Exhibitions
Frame: Danish, 1891. Mahogany in rectangular monumental temple shape. Painting: Harald Slott-Møller, Danish Landscape, 1891.

Frame: Danish, 1891. Mahogany in rectangular monumental temple shape. Painting: Harald Slott-Møller, Danish Landscape, 1891.

Artists' frames 1880-1920

ARTISTS' FRAMES

Industrialisation (1850-1950) had consequences for framing, too, in that cheaper materials and machines slowly put the framemaker out of work.

Several artists reacted against technology and industry by choosing older frames, or by designing frames for their paintings themselves. The importance of the frame for the work of art was avidly discussed by artists.

Agnes Slott-Møller was one of the first to follow the example of foreign artist colleagues at the end of the 19th century by creating spectacular frames herself, allowing the story of the painting to continue over the frame.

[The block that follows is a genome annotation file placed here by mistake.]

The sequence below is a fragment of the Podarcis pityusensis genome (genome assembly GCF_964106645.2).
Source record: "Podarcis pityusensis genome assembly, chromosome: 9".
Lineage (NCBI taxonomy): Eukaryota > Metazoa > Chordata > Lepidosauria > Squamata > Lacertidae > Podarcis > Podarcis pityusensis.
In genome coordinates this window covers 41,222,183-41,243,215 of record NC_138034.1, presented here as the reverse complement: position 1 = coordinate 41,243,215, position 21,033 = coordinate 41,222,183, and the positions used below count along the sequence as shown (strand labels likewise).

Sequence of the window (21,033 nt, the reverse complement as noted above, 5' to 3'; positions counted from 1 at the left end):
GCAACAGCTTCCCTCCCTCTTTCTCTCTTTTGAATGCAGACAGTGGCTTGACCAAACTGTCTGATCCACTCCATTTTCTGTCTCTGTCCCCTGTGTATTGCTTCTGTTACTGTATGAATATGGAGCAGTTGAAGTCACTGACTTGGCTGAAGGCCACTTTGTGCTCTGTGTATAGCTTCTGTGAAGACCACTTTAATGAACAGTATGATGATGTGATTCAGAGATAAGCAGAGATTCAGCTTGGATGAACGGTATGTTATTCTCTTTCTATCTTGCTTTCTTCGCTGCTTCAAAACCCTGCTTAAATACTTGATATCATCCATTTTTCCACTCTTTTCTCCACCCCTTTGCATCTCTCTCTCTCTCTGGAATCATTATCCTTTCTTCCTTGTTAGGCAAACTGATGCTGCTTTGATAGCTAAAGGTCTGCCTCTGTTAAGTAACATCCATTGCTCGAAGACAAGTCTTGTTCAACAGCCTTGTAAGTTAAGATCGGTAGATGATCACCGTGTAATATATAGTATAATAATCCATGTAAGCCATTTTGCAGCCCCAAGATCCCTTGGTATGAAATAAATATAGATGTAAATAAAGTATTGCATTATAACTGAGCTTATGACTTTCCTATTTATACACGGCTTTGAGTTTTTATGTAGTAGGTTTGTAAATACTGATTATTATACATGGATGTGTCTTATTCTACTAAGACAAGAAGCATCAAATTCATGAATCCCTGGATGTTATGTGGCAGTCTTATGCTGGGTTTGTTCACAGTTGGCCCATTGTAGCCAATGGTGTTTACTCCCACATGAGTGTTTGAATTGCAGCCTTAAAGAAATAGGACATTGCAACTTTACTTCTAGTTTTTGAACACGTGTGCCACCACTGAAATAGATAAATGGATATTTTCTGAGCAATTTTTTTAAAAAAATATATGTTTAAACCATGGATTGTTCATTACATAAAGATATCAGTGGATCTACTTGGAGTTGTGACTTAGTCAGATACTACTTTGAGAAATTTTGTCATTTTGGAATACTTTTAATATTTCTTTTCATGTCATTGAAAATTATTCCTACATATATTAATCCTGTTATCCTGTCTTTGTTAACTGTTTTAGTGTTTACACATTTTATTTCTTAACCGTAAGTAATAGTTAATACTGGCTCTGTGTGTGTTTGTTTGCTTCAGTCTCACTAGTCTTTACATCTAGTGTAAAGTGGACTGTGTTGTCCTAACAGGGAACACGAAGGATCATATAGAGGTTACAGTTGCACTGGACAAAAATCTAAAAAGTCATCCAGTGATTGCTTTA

Harald Slott-Møller and J.F. Willumsen soon followed suit and integrated painting and frame as in the Middle Ages (Room 212). For these artists, the frame was not merely an appendix or completion, but part of the symbolism of the work.

Frame: Italian Renaissance, middle of 16th century. Painting: Henri Matisse, Interior with a Violin, 1918. © Succession H. Matisse/billedkunst.dk

Frame: Italian Renaissance, middle of 16th century. Cassetta frame. Tryptich with stylised elements, like waves, fruit, etc. Corners heavily patinated in black by the artist. Gilded and carved. Painting: Henri Matisse, Interior with a Violin, 1918. © Succession H. Matisse/billedkunst.dk

Outside Denmark, the Impressionists began to re-use frames from the 17th and 18th centuries on their paintings; they were cheaper at that time.

At the beginning of the 20th century, Henri Matisse followed this trend and used 16th and 17th century frames – i.e. Renaissance and Baroque frames. They were purchased at second-hand shops by Matisse and his gallerist.

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